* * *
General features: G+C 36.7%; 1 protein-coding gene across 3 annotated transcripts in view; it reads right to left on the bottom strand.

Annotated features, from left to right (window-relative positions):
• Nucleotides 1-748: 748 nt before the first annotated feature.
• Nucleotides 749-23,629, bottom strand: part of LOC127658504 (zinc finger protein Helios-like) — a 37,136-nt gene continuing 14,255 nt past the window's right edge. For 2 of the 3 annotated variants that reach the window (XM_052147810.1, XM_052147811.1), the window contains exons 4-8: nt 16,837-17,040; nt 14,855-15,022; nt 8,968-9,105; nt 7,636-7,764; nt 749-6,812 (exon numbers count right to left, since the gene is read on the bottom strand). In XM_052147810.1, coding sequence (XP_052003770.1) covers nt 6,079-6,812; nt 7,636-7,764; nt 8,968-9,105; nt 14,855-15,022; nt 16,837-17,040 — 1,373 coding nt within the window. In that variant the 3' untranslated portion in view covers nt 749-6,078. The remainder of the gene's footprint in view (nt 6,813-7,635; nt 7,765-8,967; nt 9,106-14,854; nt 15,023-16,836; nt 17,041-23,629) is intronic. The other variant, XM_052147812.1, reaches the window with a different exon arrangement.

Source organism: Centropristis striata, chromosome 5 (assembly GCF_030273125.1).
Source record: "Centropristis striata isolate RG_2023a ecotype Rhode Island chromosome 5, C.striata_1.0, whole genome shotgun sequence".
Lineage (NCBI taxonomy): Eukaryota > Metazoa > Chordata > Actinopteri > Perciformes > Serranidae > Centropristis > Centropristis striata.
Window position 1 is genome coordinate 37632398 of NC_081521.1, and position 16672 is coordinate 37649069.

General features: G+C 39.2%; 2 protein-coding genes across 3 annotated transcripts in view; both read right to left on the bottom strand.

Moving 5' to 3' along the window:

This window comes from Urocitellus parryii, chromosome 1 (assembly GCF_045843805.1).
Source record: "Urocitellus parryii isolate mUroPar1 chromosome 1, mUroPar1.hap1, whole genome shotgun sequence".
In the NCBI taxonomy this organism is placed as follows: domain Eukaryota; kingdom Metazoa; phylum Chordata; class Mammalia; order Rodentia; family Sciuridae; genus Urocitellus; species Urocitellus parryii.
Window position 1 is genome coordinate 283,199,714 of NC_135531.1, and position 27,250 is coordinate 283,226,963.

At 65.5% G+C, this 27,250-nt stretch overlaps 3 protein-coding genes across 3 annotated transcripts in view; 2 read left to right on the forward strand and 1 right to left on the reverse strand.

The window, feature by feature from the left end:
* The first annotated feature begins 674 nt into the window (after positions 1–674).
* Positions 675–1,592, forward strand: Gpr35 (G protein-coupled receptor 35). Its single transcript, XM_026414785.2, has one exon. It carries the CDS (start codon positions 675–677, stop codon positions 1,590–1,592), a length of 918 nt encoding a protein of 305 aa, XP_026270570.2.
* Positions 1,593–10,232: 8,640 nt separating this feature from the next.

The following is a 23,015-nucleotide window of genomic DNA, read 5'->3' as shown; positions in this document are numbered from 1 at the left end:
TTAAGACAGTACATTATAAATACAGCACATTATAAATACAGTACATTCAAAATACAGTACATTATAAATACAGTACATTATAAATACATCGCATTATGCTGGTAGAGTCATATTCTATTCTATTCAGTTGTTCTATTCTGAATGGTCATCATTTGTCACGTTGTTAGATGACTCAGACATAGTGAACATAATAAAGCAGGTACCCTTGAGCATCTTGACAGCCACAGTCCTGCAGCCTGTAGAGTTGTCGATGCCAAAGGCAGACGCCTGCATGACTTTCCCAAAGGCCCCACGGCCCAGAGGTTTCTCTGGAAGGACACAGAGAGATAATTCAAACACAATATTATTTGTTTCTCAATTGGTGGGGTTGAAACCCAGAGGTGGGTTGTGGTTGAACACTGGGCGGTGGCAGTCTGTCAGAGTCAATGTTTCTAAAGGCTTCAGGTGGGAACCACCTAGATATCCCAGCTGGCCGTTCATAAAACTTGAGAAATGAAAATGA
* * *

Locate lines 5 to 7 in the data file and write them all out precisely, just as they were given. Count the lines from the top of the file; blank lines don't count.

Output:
Source organism: Centropristis striata, chromosome 5 (assembly GCF_030273125.1).
Source record: "Centropristis striata isolate RG_2023a ecotype Rhode Island chromosome 5, C.striata_1.0, whole genome shotgun sequence".
Lineage (NCBI taxonomy): Eukaryota > Metazoa > Chordata > Actinopteri > Perciformes > Serranidae > Centropristis > Centropristis striata.